Nationalised Dutch bank posts huge loss
Dutch bank SNS Reaal posted a huge loss of 972 million euros ($1.27 billion) for 2012 on Thursday hit by its deeply distressed property subsidiary that led to its nationalisation earlier this year.
The banking and insurance group, the Netherlands fourth-biggest, also posted an even greater a first quarter loss of 1.6 billion euros after it was nationalised in February to avert a threat to the Dutch financial system.
The takeover was an embarrassment to the Netherlands government, whose finance minister, Jeroen Dijsselbloem is also the head of the Eurogroup and has argued a hard line against struggling banks in crisis-hit countries such as Cyprus and Spain.
SNS Reaal has suffered recurring losses in recent years linked to its Property Finance subsidiary, bought from ABN Amro bank in 2006. The bank was otherwise in relatively good health.
The group on Thursday posted 2012 losses of 972 million euros, including "a substantial loss of 813 million euros at property finance due to sharply higher loan impairments in 2012," a statement said.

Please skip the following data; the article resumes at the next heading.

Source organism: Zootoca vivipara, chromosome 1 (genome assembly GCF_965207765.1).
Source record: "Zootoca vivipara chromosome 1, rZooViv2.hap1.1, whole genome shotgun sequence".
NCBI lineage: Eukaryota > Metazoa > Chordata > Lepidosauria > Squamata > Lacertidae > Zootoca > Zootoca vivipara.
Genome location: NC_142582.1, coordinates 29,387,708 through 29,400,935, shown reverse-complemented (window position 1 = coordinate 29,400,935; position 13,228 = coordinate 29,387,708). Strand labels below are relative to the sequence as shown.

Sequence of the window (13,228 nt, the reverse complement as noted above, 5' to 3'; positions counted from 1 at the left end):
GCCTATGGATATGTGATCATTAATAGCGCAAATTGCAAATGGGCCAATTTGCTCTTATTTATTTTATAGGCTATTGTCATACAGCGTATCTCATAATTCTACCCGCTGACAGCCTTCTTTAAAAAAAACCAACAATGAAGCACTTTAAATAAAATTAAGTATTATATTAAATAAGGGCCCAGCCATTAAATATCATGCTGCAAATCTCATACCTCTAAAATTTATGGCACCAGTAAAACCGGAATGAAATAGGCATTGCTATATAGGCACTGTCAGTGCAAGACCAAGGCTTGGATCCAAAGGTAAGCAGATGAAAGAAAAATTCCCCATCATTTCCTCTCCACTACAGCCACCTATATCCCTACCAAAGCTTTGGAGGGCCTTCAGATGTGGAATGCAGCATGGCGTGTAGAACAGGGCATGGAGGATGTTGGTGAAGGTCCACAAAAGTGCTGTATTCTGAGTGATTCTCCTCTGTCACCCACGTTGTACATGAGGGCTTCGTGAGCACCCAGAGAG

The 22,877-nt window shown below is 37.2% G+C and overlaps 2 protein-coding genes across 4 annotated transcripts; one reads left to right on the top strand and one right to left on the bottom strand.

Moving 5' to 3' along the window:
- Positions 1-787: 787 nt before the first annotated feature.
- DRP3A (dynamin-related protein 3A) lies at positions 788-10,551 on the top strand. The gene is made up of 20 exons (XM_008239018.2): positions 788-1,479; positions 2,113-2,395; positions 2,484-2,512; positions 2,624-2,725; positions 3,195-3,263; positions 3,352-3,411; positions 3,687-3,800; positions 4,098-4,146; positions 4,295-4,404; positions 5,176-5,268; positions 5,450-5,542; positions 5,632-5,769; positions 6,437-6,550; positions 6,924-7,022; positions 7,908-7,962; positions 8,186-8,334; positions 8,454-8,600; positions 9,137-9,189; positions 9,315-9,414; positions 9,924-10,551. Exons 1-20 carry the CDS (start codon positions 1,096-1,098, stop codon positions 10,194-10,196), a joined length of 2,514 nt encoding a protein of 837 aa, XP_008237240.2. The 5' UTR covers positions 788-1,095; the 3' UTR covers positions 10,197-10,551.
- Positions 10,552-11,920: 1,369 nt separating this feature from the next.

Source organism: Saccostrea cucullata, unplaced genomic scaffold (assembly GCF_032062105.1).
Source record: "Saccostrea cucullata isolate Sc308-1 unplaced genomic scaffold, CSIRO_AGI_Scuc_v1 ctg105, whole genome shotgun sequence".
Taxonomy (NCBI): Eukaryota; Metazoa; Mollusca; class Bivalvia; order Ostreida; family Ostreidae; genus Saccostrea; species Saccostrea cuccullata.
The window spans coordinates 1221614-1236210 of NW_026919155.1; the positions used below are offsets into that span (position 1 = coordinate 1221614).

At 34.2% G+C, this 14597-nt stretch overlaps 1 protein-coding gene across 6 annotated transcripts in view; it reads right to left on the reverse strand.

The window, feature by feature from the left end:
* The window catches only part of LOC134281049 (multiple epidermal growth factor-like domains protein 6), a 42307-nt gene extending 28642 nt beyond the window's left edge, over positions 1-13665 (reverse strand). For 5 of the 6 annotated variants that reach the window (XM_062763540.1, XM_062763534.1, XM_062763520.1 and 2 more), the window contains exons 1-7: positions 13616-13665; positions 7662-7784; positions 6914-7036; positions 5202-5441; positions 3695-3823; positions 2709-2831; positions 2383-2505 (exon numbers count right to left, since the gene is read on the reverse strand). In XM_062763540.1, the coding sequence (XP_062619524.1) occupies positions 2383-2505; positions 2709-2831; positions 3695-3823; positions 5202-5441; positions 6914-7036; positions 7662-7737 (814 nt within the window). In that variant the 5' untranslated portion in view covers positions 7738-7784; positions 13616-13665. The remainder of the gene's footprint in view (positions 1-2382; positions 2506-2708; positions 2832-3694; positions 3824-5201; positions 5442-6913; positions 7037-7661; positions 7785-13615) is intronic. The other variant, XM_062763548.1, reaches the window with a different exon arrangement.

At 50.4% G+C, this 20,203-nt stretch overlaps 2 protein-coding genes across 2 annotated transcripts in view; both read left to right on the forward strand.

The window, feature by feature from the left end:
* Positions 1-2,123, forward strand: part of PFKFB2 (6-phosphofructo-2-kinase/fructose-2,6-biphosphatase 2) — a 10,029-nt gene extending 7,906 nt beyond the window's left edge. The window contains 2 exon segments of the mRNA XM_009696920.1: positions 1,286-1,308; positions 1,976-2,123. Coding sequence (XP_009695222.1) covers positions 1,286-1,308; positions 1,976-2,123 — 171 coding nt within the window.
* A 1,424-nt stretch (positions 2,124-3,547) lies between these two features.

The group reported a loss of 1.6 billion euros in the first quarter of 2013 "due to additional provision for real estate finance portfolio of Property Finance," it said.
SNS Reaal's banking and insurance activities nevertheless posted a profit of 443 million euros, excluding one-off items.
The bank was nationalised at a cost of 3.7 billion euros on February 1, including through expropriating shareholders and subordinated bond holders.
SNS Reaal was considered a systemically important bank, meaning it is too important to be allowed to go bankrupt.
The group's property subsidiary is to be isolated from the rest of the company's activities ahead of presenting a restructuring plan to the European Commission before August 22.
© 2013 AFP